Not long after the White House announcement about its US Navy Seals operation in Abbottabad, ABC News released a set of pictures from what it claimed was the interior of Bin Laden’s home. With ABC refusing to share the photos with other news conglomerates, both the NY Times and Wall Street Journal handled the photos gingerly, using language like: “Footage obtained by ABC News showed what the network said was a room inside the compound,” or “Footage obtained by ABC News showed what appeared to be blood on a floor inside the compound.” Continue reading
From Latin America to the Arab World – What’s going on in Libya?
Santiago Alba Rico and Alma Allende – español
We have the impression that a great worldwide liberation process may be aborted by the unappeasable ferocity of Gaddafi, U.S. interventionism, and a lack of foresight in Latin America.
We might describe the situation like this: in a part of the world linked once again to strong internal solidarities and from which only lethargy or fanaticism was expected, a wave of popular uprisings have arisen which have threatened to topple the allies of Western powers in the region, one after the other. Independent of local differences, these uprisings have something in common that radically distinguishes them from the orange and rose colored “revolutions” promoted by capitalism in the former Soviet bloc: they demand democracy, certainly, but far from being fascinated by Europe and the United States, they are the holders of a long, entrenched, radical anti-imperialist tradition forged around Palestine and Iraq. There’s not even a hint of socialism in the popular Arab uprisings, but neither is there one of Islamism, nor – most importantly – of Euro-centric seduction: it is simultaneously a matter of economic upheaval and democratic, nationalistic and anti-colonial revolution, something that, forty years after their defeat, suddenly opens an unexpected opportunity for the region’s socialist and pan-Arabist left. Continue reading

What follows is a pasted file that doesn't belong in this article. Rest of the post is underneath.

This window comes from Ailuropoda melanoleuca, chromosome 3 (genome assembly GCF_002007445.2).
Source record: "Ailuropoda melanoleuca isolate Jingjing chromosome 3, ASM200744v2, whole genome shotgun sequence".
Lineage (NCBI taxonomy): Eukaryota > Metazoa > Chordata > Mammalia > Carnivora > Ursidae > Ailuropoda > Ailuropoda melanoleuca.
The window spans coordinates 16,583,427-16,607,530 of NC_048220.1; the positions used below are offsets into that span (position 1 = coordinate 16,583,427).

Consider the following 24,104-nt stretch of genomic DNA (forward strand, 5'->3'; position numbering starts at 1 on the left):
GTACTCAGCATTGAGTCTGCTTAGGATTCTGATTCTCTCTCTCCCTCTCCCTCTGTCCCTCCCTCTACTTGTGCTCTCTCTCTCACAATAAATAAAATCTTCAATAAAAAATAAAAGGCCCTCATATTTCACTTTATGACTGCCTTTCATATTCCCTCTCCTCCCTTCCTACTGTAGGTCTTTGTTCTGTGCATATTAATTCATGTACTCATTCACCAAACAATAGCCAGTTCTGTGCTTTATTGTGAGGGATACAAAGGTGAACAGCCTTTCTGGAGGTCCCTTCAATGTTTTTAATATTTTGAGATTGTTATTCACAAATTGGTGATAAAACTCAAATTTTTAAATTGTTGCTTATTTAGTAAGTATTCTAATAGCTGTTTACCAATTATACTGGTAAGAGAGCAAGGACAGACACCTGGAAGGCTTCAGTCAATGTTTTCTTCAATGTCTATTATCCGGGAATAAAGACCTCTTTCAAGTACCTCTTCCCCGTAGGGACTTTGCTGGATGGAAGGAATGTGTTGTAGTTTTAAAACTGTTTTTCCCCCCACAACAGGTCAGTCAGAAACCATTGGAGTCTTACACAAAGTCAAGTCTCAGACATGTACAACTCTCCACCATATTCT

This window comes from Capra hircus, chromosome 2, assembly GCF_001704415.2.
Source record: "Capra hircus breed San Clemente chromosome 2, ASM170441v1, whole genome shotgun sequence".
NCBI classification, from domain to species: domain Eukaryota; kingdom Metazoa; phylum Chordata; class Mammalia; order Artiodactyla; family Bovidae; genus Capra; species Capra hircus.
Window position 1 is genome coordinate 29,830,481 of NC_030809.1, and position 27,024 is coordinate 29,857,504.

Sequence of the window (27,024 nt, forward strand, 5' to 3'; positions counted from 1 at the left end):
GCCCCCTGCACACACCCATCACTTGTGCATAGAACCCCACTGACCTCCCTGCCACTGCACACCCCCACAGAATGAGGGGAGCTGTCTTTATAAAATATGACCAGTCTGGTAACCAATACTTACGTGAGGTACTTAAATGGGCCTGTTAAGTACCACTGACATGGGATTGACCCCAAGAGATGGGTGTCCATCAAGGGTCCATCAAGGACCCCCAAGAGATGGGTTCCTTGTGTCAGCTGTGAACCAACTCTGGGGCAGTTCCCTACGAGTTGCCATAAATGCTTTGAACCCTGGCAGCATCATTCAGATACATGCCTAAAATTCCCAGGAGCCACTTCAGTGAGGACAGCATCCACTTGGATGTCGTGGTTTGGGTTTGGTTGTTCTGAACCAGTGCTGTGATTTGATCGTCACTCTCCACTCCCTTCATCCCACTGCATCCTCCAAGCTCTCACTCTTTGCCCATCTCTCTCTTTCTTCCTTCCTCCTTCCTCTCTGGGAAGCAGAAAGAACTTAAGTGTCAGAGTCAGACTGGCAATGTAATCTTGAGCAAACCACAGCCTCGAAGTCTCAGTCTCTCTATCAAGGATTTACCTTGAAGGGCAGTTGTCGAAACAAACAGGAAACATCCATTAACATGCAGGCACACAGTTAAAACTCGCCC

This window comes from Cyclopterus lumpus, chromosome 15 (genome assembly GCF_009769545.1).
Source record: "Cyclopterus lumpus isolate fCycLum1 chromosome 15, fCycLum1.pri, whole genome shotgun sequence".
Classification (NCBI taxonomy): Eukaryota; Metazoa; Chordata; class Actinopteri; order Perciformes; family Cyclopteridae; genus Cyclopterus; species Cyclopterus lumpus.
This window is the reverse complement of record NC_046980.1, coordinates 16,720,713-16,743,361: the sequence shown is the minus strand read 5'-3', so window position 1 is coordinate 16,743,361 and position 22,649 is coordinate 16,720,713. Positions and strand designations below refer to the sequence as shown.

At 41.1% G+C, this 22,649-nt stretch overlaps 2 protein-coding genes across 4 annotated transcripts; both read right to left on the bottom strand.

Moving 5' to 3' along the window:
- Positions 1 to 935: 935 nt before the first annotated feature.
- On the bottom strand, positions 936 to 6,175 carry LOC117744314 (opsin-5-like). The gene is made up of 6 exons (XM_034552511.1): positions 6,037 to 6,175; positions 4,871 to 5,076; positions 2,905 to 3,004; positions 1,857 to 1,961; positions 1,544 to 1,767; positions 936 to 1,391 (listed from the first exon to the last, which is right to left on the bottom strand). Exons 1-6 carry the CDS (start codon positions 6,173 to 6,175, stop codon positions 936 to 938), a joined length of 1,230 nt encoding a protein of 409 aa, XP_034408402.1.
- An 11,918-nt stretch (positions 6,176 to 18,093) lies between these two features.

Posted in Africa / Middle East, Latin America / Caribbean
Tagged blair, Chávez, farah anam, Fidel, gabriele del grande, gaddafi, immigration, Iraq, moratinos, nato, oil, Palestine, zapatero
Does Al have a crush on Eva? Don’t ask me. I haven’t a clue about his preferences, although one might argue that preferences and fixations are totally separate things. It’s peculiar, is all I’m saying. Interwoven in a rambling piece that makes many reasonable points about Venezuelan bureaucracy and Libyan wildman Muammar Gaddafi, there are some extended, might we even say, screeching attacks on Golinger, coupled with some new but predictable complaints about Belarus and Telesur (guess Venezuela’s Information Ministry won’t bother with Narco News‘s j-school this year) and the usual infomercial about how nobody but Narco News knows how to do anything at all. And then, this little embarrassing bit:
“…what could NATO possibly do to the Libyan people that Gaddafi isn’t already doing?”
Oh, quite a lot, I imagine.
Still and all, it’s a piece that will please Al’s ICNC sponsors. See you in Madrid!
Cuban-Angolan Reconnaissance Platoon attached to 11th Tactical Group, 10th Tank Brigade, Cabinda, Angola, under command of Lt. Gerardo Hernández Nordelo (middle), 1989-90.